This is the story of the last professional seaside orchestra in Britain.
Once, classical music had a natural home in holiday resorts across the country: 'Hastings and New Brighton had their own symphony orchestras; the young Malcolm Sargent started out as conductor of the orchestra in Llandudno; Wagner was played in Whitby.' (The Times). But Scarborough Spa Orchestra led the way, based in their magnificent Victorian building on the town's sweeping South Bay.
100 years later they're still there. At a time when orchestras struggle for audiences, conductor Matthew Rowe goes to Scarborough to experience for himself the unique connection between this small group of musicians and the thousands of tourists who come each summer just to hear them play.
The leading musicians, conductors and singers of the twentieth century all performed at Scarborough, with names such as violinist Max Jaffa and conductor Alick Maclean drawing huge crowds through the decades. The orchestra plays nine concerts a week, and still generates that kind of anticipation and interest among the audience members.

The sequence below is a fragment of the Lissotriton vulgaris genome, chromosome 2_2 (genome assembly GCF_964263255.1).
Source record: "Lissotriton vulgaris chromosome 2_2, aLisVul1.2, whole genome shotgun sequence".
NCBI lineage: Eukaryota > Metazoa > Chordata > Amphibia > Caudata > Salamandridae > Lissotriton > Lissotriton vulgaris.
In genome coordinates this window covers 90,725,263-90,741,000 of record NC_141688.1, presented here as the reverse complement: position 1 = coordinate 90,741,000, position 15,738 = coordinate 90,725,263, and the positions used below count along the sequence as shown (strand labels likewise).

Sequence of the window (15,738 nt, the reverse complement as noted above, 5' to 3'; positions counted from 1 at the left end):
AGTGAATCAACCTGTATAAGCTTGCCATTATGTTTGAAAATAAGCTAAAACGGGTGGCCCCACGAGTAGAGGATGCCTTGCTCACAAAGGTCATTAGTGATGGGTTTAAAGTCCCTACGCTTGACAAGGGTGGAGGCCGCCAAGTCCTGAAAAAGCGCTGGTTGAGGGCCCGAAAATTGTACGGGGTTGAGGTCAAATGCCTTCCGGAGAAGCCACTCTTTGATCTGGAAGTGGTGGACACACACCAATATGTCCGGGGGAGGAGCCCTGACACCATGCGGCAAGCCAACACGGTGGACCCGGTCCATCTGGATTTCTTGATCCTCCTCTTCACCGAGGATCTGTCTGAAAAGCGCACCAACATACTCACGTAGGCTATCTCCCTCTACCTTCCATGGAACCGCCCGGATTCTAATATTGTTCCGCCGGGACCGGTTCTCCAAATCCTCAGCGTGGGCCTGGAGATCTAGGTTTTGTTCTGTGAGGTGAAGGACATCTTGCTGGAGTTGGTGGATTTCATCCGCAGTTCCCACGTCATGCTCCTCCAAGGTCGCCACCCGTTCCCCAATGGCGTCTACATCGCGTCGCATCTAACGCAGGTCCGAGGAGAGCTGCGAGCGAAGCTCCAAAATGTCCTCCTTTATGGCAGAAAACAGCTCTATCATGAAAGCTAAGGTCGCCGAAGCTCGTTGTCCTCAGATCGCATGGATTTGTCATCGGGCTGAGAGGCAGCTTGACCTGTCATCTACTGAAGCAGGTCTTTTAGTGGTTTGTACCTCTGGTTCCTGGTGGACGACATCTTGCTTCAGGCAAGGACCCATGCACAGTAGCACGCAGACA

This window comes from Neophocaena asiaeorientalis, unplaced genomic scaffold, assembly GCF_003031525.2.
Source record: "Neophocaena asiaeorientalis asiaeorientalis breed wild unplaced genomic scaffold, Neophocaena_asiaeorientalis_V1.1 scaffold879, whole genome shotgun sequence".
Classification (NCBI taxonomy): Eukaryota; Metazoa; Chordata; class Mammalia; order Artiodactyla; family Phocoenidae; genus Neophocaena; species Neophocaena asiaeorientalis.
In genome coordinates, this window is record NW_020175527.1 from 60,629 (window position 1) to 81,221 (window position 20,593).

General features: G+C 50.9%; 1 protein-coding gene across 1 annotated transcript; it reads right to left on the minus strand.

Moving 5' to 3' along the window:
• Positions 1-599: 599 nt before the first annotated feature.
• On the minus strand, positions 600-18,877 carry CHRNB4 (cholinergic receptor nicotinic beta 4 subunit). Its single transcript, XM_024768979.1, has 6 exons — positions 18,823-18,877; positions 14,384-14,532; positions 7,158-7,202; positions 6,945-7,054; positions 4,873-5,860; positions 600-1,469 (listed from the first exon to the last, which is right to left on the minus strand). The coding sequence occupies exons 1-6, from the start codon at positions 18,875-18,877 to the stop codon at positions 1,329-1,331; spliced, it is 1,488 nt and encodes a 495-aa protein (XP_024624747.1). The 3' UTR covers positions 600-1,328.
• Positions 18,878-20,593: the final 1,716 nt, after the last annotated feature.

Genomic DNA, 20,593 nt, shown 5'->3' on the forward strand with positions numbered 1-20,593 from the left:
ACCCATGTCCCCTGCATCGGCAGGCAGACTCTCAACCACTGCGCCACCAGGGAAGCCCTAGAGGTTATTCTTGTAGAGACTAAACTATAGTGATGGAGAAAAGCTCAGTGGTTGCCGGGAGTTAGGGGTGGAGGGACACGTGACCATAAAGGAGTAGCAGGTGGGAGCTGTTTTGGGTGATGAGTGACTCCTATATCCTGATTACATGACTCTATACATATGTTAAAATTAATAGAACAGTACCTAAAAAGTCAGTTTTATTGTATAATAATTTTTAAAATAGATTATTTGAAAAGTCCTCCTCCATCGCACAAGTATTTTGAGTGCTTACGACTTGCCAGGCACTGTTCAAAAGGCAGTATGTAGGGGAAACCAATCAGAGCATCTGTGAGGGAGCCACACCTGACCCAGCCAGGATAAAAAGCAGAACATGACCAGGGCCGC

Matthew believes that a conductor must do more than simply turn his back to the room and perform; he must break down barriers and make classical music less daunting for those who are not aficionados. He's intrigued to know the secret of the Spa Orchestra's warm relationship with their audience.
Recorded on location in Scarborough during the orchestra's 99th summer season, Matthew Rowe traces this musical survival story.
Producer: Serena Field.